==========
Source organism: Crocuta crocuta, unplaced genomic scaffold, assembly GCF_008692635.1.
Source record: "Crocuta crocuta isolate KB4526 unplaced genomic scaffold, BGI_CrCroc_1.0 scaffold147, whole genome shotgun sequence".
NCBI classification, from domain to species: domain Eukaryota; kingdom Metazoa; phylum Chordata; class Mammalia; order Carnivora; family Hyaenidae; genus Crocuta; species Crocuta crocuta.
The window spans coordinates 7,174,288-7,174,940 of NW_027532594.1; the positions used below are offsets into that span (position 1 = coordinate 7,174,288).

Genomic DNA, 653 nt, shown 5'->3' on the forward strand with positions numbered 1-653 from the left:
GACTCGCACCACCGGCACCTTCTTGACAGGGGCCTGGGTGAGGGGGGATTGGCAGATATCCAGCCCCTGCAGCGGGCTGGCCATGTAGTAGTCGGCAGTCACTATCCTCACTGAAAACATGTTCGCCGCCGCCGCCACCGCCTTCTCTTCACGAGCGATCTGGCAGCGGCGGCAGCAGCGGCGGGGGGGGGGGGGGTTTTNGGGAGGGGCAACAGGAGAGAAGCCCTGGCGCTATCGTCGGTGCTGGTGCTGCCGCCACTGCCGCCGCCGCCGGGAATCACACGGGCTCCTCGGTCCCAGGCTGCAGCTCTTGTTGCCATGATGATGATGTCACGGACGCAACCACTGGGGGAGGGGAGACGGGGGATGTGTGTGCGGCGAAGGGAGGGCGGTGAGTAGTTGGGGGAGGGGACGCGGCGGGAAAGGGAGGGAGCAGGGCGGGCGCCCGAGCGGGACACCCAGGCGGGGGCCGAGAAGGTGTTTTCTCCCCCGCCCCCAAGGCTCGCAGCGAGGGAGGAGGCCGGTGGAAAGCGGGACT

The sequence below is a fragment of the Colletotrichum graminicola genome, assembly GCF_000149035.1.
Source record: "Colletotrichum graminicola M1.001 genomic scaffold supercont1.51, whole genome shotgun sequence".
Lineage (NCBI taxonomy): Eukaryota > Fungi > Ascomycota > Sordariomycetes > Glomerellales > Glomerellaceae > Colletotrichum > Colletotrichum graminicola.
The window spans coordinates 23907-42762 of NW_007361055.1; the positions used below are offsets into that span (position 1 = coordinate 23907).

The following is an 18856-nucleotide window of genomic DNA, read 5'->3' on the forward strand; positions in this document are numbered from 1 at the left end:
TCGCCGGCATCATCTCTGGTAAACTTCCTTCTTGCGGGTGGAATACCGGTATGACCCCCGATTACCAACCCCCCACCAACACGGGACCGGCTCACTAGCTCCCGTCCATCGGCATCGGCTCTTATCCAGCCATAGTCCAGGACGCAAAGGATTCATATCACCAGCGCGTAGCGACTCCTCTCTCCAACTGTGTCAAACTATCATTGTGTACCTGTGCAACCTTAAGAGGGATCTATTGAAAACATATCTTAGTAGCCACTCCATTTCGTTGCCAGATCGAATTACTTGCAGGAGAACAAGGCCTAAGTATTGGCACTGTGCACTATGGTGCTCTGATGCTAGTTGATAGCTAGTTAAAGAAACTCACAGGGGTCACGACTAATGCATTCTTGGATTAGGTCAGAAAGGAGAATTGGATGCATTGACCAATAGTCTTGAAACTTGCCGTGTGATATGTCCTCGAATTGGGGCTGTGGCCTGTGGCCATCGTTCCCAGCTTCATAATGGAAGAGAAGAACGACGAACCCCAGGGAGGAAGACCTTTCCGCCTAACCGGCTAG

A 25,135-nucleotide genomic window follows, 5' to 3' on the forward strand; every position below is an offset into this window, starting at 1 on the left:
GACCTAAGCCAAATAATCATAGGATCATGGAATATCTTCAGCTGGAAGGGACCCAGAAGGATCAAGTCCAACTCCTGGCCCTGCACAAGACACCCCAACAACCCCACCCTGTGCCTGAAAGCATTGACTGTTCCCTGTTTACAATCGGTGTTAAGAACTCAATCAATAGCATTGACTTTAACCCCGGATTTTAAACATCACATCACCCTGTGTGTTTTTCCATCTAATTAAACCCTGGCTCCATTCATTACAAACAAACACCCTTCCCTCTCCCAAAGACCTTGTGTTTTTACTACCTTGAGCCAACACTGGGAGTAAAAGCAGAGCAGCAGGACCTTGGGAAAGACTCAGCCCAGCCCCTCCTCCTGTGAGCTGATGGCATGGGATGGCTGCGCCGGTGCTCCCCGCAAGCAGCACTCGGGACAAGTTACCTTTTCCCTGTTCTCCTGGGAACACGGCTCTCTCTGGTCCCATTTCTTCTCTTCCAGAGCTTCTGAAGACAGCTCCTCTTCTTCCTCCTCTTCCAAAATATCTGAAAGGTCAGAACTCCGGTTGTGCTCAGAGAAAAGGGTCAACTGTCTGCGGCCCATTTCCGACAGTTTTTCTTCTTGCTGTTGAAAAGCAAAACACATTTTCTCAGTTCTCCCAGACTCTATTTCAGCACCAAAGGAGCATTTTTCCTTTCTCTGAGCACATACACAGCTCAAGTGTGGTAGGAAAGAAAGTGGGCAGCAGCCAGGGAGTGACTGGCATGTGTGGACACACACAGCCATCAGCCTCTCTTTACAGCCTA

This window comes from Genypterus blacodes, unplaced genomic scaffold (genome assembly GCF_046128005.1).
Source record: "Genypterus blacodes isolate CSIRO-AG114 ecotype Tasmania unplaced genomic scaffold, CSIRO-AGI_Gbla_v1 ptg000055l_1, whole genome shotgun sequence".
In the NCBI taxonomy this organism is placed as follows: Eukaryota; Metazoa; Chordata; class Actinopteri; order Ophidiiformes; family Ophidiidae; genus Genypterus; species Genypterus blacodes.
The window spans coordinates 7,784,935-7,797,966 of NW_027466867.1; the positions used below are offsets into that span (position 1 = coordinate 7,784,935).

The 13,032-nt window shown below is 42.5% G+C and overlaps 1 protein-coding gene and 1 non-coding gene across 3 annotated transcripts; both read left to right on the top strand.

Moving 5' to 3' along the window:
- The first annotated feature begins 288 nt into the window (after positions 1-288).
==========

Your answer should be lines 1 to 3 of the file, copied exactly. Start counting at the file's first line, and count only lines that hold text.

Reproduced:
Source organism: Crocuta crocuta, unplaced genomic scaffold, assembly GCF_008692635.1.
Source record: "Crocuta crocuta isolate KB4526 unplaced genomic scaffold, BGI_CrCroc_1.0 scaffold147, whole genome shotgun sequence".
NCBI classification, from domain to species: domain Eukaryota; kingdom Metazoa; phylum Chordata; class Mammalia; order Carnivora; family Hyaenidae; genus Crocuta; species Crocuta crocuta.